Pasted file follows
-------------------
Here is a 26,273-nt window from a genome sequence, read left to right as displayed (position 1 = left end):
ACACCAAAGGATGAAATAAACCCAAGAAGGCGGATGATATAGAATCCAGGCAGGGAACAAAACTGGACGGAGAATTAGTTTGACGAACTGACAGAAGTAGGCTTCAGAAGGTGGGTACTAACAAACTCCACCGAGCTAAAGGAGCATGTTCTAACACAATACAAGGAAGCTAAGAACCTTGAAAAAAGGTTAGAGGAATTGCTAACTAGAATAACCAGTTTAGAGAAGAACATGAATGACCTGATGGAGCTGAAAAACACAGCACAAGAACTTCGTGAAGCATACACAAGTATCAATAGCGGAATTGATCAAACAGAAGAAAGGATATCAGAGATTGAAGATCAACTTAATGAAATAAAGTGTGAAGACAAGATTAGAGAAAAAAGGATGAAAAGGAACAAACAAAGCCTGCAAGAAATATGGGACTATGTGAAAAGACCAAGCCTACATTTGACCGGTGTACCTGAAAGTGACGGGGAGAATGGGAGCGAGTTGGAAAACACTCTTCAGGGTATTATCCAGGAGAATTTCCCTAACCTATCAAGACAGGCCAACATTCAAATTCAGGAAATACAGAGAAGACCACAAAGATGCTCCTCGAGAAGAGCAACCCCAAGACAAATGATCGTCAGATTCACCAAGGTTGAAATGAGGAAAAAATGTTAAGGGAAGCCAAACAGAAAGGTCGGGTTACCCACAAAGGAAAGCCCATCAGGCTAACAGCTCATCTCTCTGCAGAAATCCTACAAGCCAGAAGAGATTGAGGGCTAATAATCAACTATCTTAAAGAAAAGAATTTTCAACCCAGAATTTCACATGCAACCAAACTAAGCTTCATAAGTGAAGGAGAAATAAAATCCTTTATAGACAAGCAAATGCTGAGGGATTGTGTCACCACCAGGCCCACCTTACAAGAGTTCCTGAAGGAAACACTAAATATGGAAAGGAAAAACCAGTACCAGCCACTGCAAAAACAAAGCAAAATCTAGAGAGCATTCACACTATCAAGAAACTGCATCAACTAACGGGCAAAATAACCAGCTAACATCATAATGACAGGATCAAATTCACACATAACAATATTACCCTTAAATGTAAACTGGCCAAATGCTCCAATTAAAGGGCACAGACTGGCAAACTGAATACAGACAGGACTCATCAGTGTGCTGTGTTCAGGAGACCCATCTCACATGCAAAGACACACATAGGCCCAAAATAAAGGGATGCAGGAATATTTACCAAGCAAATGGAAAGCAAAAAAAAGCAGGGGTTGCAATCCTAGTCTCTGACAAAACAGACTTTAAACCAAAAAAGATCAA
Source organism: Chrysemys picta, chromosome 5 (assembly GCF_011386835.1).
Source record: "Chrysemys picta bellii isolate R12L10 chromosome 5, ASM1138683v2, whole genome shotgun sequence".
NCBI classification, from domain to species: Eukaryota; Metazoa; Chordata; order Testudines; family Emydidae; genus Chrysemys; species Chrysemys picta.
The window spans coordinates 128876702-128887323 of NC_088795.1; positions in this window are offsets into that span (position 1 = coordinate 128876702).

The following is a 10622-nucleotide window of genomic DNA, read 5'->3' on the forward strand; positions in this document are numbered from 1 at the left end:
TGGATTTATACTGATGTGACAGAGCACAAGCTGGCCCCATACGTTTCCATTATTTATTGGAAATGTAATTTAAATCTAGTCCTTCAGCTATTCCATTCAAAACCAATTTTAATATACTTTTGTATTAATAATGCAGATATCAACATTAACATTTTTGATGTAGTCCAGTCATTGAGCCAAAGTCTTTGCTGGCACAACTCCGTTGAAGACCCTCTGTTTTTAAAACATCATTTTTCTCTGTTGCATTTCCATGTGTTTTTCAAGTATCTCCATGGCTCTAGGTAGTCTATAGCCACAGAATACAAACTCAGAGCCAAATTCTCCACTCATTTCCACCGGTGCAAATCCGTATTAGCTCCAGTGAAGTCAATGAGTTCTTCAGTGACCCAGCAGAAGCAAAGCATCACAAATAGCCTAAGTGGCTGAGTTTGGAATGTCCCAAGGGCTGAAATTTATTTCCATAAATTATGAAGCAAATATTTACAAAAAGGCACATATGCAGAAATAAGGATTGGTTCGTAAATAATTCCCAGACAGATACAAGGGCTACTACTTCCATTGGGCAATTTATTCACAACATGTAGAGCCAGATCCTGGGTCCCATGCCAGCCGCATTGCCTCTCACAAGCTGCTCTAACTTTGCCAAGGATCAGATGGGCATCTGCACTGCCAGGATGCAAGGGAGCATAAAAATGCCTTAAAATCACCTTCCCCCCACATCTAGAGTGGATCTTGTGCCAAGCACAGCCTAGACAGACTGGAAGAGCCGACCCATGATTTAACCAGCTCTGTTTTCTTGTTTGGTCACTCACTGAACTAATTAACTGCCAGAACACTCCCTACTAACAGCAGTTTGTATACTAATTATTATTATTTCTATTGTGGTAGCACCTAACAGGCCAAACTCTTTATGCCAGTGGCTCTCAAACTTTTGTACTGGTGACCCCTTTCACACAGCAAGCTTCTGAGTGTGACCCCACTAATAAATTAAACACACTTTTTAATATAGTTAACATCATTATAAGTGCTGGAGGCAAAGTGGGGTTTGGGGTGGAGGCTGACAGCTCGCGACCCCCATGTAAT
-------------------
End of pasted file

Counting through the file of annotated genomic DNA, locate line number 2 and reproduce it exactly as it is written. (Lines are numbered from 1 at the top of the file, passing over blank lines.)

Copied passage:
ACACCAAAGGATGAAATAAACCCAAGAAGGCGGATGATATAGAATCCAGGCAGGGAACAAAACTGGACGGAGAATTAGTTTGACGAACTGACAGAAGTAGGCTTCAGAAGGTGGGTACTAACAAACTCCACCGAGCTAAAGGAGCATGTTCTAACACAATACAAGGAAGCTAAGAACCTTGAAAAAAGGTTAGAGGAATTGCTAACTAGAATAACCAGTTTAGAGAAGAACATGAATGACCTGATGGAGCTGAAAAACACAGCACAAGAACTTCGTGAAGCATACACAAGTATCAATAGCGGAATTGATCAAACAGAAGAAAGGATATCAGAGATTGAAGATCAACTTAATGAAATAAAGTGTGAAGACAAGATTAGAGAAAAAAGGATGAAAAGGAACAAACAAAGCCTGCAAGAAATATGGGACTATGTGAAAAGACCAAGCCTACATTTGACCGGTGTACCTGAAAGTGACGGGGAGAATGGGAGCGAGTTGGAAAACACTCTTCAGGGTATTATCCAGGAGAATTTCCCTAACCTATCAAGACAGGCCAACATTCAAATTCAGGAAATACAGAGAAGACCACAAAGATGCTCCTCGAGAAGAGCAACCCCAAGACAAATGATCGTCAGATTCACCAAGGTTGAAATGAGGAAAAAATGTTAAGGGAAGCCAAACAGAAAGGTCGGGTTACCCACAAAGGAAAGCCCATCAGGCTAACAGCTCATCTCTCTGCAGAAATCCTACAAGCCAGAAGAGATTGAGGGCTAATAATCAACTATCTTAAAGAAAAGAATTTTCAACCCAGAATTTCACATGCAACCAAACTAAGCTTCATAAGTGAAGGAGAAATAAAATCCTTTATAGACAAGCAAATGCTGAGGGATTGTGTCACCACCAGGCCCACCTTACAAGAGTTCCTGAAGGAAACACTAAATATGGAAAGGAAAAACCAGTACCAGCCACTGCAAAAACAAAGCAAAATCTAGAGAGCATTCACACTATCAAGAAACTGCATCAACTAACGGGCAAAATAACCAGCTAACATCATAATGACAGGATCAAATTCACACATAACAATATTACCCTTAAATGTAAACTGGCCAAATGCTCCAATTAAAGGGCACAGACTGGCAAACTGAATACAGACAGGACTCATCAGTGTGCTGTGTTCAGGAGACCCATCTCACATGCAAAGACACACATAGGCCCAAAATAAAGGGATGCAGGAATATTTACCAAGCAAATGGAAAGCAAAAAAAAGCAGGGGTTGCAATCCTAGTCTCTGACAAAACAGACTTTAAACCAAAAAAGATCAA